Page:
A complete guide to imaging and analyzing spines and neurons with Neurolucida 360


Following a well-designed protocol is essential to achieving accurate and consistent results in scientific research. Now, scientists using Neurolucida 360 for dendritic spine and neuron analysis can follow a published set of guidelines to ensure optimal confocal data series for proper dendritic spine quantification and neuron reconstruction. The paper, written by MBF Bioscience scientists and researchers from the Icahn School of Medicine at Mount Sinai in New York, was published in Current Protocols in Neuroscience.

The four protocols describe best practices for imaging and analyzing dendritic spines and entire neurons. Clearly laid out procedures specify necessary materials, image acquisition techniques, and analysis procedures with Neurolucida 360.

Imaging technique is crucial to obtaining unbiased, reproducible results. Clear, crisp images captured with an appropriate z-interval will make analysis with Neurolucida 360 easier and more accurate. Throughout the paper, the authors emphasize the importance of image scaling parameters and unbiased sampling for achieving repeatable results. They also discuss the benefits of correcting optical distortion, especially in the Z-plane, with deconvolution to acquire clear images – a process critical to getting the most accurate representation of dendrites and spines.

Dendritic spine analysis is traditionally performed through tedious, time-consuming manual techniques. According to the paper, this has spawned a growing interest in a more efficient solution for spine quantification and morphological analysis like the one Neurolucida 360 provides. A software platform for automatic neuron reconstruction and spine detection in a 3D environment, Neurolucida 360 offers a variety of benefits, including:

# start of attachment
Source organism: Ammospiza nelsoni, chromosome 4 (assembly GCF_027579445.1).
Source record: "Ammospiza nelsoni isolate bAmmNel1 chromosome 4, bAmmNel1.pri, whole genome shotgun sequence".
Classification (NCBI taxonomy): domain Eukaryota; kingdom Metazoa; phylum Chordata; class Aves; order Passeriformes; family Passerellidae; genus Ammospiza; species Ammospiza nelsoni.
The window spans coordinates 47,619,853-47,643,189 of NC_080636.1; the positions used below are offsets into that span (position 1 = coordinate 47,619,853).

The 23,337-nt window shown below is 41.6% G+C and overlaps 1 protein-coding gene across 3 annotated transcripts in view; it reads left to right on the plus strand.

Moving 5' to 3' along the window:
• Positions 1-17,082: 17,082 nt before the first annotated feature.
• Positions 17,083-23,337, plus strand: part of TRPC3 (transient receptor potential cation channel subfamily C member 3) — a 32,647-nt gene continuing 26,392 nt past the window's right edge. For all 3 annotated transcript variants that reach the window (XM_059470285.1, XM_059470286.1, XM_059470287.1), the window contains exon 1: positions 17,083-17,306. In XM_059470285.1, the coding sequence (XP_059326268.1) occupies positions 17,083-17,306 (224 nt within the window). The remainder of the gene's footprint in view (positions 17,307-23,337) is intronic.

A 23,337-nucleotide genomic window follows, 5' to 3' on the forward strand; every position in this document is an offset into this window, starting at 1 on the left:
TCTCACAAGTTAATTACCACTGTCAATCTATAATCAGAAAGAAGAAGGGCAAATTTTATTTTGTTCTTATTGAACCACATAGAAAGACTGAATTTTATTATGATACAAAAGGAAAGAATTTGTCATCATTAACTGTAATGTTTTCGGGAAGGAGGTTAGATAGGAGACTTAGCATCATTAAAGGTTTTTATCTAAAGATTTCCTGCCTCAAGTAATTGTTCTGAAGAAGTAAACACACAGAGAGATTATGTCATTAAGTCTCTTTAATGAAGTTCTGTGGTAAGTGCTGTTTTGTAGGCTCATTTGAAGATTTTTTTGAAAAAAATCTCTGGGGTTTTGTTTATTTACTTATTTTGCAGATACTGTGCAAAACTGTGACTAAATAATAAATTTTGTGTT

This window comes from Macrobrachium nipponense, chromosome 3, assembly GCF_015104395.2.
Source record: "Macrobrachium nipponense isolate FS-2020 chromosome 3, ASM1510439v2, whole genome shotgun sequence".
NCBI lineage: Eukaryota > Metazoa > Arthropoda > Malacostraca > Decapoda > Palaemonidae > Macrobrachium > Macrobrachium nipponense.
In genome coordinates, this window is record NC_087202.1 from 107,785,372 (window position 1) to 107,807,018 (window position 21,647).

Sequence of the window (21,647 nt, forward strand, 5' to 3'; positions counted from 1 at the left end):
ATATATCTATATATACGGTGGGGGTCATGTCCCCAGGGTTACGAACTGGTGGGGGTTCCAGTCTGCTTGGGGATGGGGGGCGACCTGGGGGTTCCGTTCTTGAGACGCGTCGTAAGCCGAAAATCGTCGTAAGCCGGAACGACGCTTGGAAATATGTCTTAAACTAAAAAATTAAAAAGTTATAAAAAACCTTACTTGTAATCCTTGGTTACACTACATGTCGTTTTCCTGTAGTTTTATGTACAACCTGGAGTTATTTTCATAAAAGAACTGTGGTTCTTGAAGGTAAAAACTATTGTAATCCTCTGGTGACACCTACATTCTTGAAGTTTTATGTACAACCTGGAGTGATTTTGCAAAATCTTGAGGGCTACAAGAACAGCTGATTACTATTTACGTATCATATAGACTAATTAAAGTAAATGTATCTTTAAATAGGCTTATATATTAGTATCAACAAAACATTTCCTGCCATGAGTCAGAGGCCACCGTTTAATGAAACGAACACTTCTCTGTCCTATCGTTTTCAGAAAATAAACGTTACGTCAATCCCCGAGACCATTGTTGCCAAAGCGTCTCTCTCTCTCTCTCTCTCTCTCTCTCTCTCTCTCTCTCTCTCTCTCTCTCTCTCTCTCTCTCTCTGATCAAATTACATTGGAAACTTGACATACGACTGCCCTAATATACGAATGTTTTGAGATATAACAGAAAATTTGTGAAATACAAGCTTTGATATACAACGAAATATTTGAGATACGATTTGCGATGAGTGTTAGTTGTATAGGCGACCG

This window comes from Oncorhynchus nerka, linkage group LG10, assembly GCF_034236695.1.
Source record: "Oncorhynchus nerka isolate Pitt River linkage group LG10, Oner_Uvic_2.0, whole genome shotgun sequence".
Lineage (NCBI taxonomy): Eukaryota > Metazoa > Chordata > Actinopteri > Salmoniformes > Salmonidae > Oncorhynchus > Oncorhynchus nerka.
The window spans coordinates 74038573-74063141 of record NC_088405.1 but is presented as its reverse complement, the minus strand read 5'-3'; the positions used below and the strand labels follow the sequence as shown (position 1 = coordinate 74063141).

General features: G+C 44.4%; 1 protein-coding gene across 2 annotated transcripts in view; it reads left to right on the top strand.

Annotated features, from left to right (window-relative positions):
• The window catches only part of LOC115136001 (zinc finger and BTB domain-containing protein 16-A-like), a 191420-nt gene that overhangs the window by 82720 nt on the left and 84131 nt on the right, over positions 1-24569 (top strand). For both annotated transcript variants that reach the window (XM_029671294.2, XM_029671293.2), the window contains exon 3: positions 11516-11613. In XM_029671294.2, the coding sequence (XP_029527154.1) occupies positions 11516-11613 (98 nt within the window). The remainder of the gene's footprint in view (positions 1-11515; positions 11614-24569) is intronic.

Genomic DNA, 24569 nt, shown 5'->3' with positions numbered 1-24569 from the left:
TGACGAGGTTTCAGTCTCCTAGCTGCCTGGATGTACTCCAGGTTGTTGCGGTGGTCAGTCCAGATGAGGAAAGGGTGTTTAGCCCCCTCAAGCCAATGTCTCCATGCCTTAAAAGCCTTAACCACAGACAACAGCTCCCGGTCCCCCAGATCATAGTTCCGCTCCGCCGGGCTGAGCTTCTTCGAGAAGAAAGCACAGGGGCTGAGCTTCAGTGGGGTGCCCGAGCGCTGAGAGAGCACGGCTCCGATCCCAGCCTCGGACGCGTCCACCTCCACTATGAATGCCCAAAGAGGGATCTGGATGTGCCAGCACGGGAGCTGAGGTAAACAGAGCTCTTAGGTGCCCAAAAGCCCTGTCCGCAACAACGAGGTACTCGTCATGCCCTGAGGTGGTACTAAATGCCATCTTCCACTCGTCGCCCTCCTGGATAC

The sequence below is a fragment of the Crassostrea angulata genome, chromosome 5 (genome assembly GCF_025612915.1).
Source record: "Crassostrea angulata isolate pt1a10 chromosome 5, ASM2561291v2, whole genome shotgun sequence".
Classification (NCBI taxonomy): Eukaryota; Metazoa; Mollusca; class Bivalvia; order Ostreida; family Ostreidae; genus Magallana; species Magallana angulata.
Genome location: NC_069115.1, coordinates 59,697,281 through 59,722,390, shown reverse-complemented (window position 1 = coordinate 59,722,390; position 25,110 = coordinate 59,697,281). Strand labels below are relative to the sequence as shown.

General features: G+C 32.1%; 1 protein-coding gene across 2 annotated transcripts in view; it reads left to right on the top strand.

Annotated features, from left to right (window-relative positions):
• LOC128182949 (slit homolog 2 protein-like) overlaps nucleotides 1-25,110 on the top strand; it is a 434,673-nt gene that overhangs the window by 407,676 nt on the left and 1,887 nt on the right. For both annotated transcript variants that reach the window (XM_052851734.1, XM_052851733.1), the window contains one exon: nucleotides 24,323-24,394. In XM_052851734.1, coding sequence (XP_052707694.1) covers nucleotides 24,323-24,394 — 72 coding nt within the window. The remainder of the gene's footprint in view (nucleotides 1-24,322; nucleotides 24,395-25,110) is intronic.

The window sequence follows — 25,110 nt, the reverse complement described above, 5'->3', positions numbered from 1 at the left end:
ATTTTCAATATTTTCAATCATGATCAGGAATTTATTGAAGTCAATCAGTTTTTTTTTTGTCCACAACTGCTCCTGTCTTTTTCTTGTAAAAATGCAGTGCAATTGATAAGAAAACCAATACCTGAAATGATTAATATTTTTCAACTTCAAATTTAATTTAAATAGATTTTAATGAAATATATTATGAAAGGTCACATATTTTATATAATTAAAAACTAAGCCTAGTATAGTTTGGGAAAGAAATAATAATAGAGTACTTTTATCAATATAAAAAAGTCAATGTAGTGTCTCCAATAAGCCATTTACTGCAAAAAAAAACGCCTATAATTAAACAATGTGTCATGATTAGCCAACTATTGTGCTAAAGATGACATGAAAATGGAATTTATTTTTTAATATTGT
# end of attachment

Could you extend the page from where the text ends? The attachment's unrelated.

• Fast and accurate spine detection and neuron reconstruction
  • Accurate spine classification and length quantification using a five-point segment that more accurately models the spine backbone.
  • 3 user-guided and automatic algorithms to accurately model neurons visualized with multiple methodologies and imaging techniques.
  • A large number of metrics, including volume, length, and surface area.

 

“We believe that the new quantitative software package, Neurolucida 360, provides the neuroscience research community with the ability to perform higher throughput automated 3D quantitative light microscopy spine analysis under standardized conditions to accelerate the characterization of dendritic spines with greater objectivity and reliability,” (Dickstein, et al. 2016)

The full paper can be found here.

An infographic quickly outlines Protocol 1: Imaging of fluorescently labeled dendritic segments. Use this as a quick reference tool in your lab (right-click on it to save as an image):

Dickstein, D.L., Dickstein, D.R., Janssen, W.G.M., Hof, P.R., Glaser, J.R., Rodriguez, A., O’Connor, N., Angstman, P., and Tappan, S.J. 2016. Automatic dendritic spine quantification from confocal data with Neurolucida 360. Curr. Protoc. Neurosci. 77:1.27.1-1.27.21. doi: 10.1002/cpns.16

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